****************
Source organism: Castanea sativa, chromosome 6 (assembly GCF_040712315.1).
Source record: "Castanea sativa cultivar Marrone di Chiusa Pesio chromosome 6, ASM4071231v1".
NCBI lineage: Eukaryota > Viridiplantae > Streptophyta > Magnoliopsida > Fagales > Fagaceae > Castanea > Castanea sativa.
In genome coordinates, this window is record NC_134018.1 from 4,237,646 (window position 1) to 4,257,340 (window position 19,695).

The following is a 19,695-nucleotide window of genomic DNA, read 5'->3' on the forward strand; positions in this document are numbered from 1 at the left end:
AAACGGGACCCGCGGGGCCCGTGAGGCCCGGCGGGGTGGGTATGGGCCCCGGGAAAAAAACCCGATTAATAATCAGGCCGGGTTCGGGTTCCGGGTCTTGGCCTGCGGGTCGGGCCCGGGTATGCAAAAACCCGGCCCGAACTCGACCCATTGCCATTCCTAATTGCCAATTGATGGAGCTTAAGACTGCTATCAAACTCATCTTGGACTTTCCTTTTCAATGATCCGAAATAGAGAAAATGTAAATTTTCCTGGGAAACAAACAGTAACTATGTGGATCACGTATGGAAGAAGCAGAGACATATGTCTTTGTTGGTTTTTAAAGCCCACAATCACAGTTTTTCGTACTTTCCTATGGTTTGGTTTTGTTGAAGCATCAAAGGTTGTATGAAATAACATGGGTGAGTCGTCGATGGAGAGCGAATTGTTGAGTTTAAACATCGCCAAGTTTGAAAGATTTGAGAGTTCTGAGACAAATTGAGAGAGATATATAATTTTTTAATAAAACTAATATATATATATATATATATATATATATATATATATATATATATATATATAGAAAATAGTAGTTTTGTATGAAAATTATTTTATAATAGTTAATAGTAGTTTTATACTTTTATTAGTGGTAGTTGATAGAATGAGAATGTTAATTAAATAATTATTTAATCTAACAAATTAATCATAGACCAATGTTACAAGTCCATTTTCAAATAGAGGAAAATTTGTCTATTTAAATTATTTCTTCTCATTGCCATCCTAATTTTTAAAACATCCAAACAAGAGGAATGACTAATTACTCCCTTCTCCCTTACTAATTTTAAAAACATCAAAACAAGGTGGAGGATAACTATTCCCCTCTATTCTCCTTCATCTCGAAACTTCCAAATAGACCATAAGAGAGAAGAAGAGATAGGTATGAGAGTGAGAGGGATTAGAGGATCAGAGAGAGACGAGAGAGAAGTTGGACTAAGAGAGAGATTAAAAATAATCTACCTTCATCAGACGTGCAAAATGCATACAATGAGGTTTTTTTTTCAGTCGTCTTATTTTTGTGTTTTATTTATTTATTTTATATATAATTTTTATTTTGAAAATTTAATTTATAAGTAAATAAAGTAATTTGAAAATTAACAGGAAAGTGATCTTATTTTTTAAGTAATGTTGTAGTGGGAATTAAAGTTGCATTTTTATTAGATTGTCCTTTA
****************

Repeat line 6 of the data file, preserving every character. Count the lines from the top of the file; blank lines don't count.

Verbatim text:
AAACGGGACCCGCGGGGCCCGTGAGGCCCGGCGGGGTGGGTATGGGCCCCGGGAAAAAAACCCGATTAATAATCAGGCCGGGTTCGGGTTCCGGGTCTTGGCCTGCGGGTCGGGCCCGGGTATGCAAAAACCCGGCCCGAACTCGACCCATTGCCATTCCTAATTGCCAATTGATGGAGCTTAAGACTGCTATCAAACTCATCTTGGACTTTCCTTTTCAATGATCCGAAATAGAGAAAATGTAAATTTTCCTGGGAAACAAACAGTAACTATGTGGATCACGTATGGAAGAAGCAGAGACATATGTCTTTGTTGGTTTTTAAAGCCCACAATCACAGTTTTTCGTACTTTCCTATGGTTTGGTTTTGTTGAAGCATCAAAGGTTGTATGAAATAACATGGGTGAGTCGTCGATGGAGAGCGAATTGTTGAGTTTAAACATCGCCAAGTTTGAAAGATTTGAGAGTTCTGAGACAAATTGAGAGAGATATATAATTTTTTAATAAAACTAATATATATATATATATATATATATATATATATATATATATATATATATATAGAAAATAGTAGTTTTGTATGAAAATTATTTTATAATAGTTAATAGTAGTTTTATACTTTTATTAGTGGTAGTTGATAGAATGAGAATGTTAATTAAATAATTATTTAATCTAACAAATTAATCATAGACCAATGTTACAAGTCCATTTTCAAATAGAGGAAAATTTGTCTATTTAAATTATTTCTTCTCATTGCCATCCTAATTTTTAAAACATCCAAACAAGAGGAATGACTAATTACTCCCTTCTCCCTTACTAATTTTAAAAACATCAAAACAAGGTGGAGGATAACTATTCCCCTCTATTCTCCTTCATCTCGAAACTTCCAAATAGACCATAAGAGAGAAGAAGAGATAGGTATGAGAGTGAGAGGGATTAGAGGATCAGAGAGAGACGAGAGAGAAGTTGGACTAAGAGAGAGATTAAAAATAATCTACCTTCATCAGACGTGCAAAATGCATACAATGAGGTTTTTTTTTCAGTCGTCTTATTTTTGTGTTTTATTTATTTATTTTATATATAATTTTTATTTTGAAAATTTAATTTATAAGTAAATAAAGTAATTTGAAAATTAACAGGAAAGTGATCTTATTTTTTAAGTAATGTTGTAGTGGGAATTAAAGTTGCATTTTTATTAGATTGTCCTTTA